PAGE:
Book review: How to Survive Middle School and Monster Bots

How to Survive Middle School and Monster Bots by Ron Bates (Zonderkidz) tries hard to be a combination of Diary of a Wimpy Kid and children’s science fiction about building robots. It ends with a rollicking change of heart and happily ever after, but the main character’s unlikability hampers the story.

Howard Boward, a twelve-year-old middle school student, considers himself the smartest student at his school. He despises his next door neighbor:

Reynolds is my annoying eleven-year-old neighbor. People think I hang out with him, but I don’t. It’s more like I’m the sun and Reynolds is a tiny, insignificant planet that orbits around me. (p. 15)

Funny description by an author who specializes in comedy? Yes. Realistic depiction of how children dislike each other? Yes.

Likable character and good role model for young readers? No. It takes 124 pages for Howard to make one decision and take one action that is not self-centered, arrogant, or demeaning to others. It took me three weeks of reading this book a few pages at a time to wade through descriptions of Howard insulting others and wallowing in self-pity that the bullies pick on him at school.

The sad part is that Howard is an entirely realistic character. As Gamergate has shown us, schools are filled with nerdy, geeky white boys who feel entitled to greatness due to what they see as their massive intelligence. Howard complains about the bullying, but he never realizes how badly he treats the people around him. Attitudes like this develop into tragedies such as the Isla Vista shootings, when a former bully victim grows up to exact “retribution” on women who apparently were responsible for his lack of sexual encounters.

Howard’s narcissistic entitlement is chilling and, given the current climate of violence in our society, almost irresponsible.

That’s the bad news.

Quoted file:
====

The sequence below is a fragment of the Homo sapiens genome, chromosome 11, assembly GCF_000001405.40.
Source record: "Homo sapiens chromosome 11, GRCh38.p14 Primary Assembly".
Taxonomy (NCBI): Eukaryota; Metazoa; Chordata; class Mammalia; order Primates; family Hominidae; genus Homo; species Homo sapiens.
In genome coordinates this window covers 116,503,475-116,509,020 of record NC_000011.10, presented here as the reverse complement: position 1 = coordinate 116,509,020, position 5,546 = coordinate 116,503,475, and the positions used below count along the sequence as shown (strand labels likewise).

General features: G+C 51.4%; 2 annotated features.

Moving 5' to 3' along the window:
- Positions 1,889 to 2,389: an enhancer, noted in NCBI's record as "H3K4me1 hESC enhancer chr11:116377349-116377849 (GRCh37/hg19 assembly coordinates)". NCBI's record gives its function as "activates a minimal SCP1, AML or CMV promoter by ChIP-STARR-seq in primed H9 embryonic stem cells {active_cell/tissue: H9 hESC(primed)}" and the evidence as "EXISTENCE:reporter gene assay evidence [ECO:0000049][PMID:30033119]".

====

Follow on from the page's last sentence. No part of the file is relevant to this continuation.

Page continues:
The good news is that the book gets better after page 124. We see Howard becoming more aware of those around him and learning life lessons about teamwork and playing fair. However, the breakneck pace of the last few chapters comes across as unrealistic when set against the first half of the book. Too much is left unexplained, presumably a holdover from the first book. The story depends on a great deal of telling and little showing, although the wild shenanigans of the robots would most likely serve as pleasant distraction for a child reader.

The other good news is that the book does show Howard learning how to interact with others as a decent human being instead of a rotten, bratty kid. However, I would have liked to see Howard come to this change gradually. The overnight Cinderella transformation made for a satisfying but unearned ending.

Would I let my child read this book? Yes, if my child enjoyed robot stories or read everything available. I’d be careful, however, to point out Howard’s need to grow into a better person. We can enjoy stories of flawed characters without having to condone mean-spirited behavior from our protagonist.


Review copy provided by BookLook, a subsidiary of HarperCollins Publishing)

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